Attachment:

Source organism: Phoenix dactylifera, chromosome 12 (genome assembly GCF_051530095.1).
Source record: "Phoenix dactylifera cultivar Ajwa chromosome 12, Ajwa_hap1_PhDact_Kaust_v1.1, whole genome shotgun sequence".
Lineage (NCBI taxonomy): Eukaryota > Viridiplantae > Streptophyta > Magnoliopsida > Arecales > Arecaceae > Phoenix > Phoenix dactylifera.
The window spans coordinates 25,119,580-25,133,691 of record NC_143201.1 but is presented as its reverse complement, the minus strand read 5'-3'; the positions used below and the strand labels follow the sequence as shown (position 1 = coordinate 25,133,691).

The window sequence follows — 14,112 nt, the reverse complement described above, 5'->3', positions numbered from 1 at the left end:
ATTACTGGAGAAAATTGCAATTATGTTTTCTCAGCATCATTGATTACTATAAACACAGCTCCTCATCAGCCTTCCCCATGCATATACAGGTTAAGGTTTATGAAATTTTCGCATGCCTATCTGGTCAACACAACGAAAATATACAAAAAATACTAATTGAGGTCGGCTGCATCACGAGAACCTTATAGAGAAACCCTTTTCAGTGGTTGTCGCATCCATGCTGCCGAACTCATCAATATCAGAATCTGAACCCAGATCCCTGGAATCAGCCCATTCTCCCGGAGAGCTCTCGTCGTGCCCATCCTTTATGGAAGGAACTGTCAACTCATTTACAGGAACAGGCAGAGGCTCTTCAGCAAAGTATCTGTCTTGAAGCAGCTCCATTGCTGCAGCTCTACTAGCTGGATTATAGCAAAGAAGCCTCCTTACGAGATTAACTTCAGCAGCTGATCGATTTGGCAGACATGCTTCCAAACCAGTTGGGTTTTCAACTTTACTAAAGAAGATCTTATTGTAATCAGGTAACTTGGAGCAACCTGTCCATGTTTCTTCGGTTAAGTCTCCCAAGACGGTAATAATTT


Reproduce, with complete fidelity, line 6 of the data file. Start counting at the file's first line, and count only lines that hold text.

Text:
ATTACTGGAGAAAATTGCAATTATGTTTTCTCAGCATCATTGATTACTATAAACACAGCTCCTCATCAGCCTTCCCCATGCATATACAGGTTAAGGTTTATGAAATTTTCGCATGCCTATCTGGTCAACACAACGAAAATATACAAAAAATACTAATTGAGGTCGGCTGCATCACGAGAACCTTATAGAGAAACCCTTTTCAGTGGTTGTCGCATCCATGCTGCCGAACTCATCAATATCAGAATCTGAACCCAGATCCCTGGAATCAGCCCATTCTCCCGGAGAGCTCTCGTCGTGCCCATCCTTTATGGAAGGAACTGTCAACTCATTTACAGGAACAGGCAGAGGCTCTTCAGCAAAGTATCTGTCTTGAAGCAGCTCCATTGCTGCAGCTCTACTAGCTGGATTATAGCAAAGAAGCCTCCTTACGAGATTAACTTCAGCAGCTGATCGATTTGGCAGACATGCTTCCAAACCAGTTGGGTTTTCAACTTTACTAAAGAAGATCTTATTGTAATCAGGTAACTTGGAGCAACCTGTCCATGTTTCTTCGGTTAAGTCTCCCAAGACGGTAATAATTT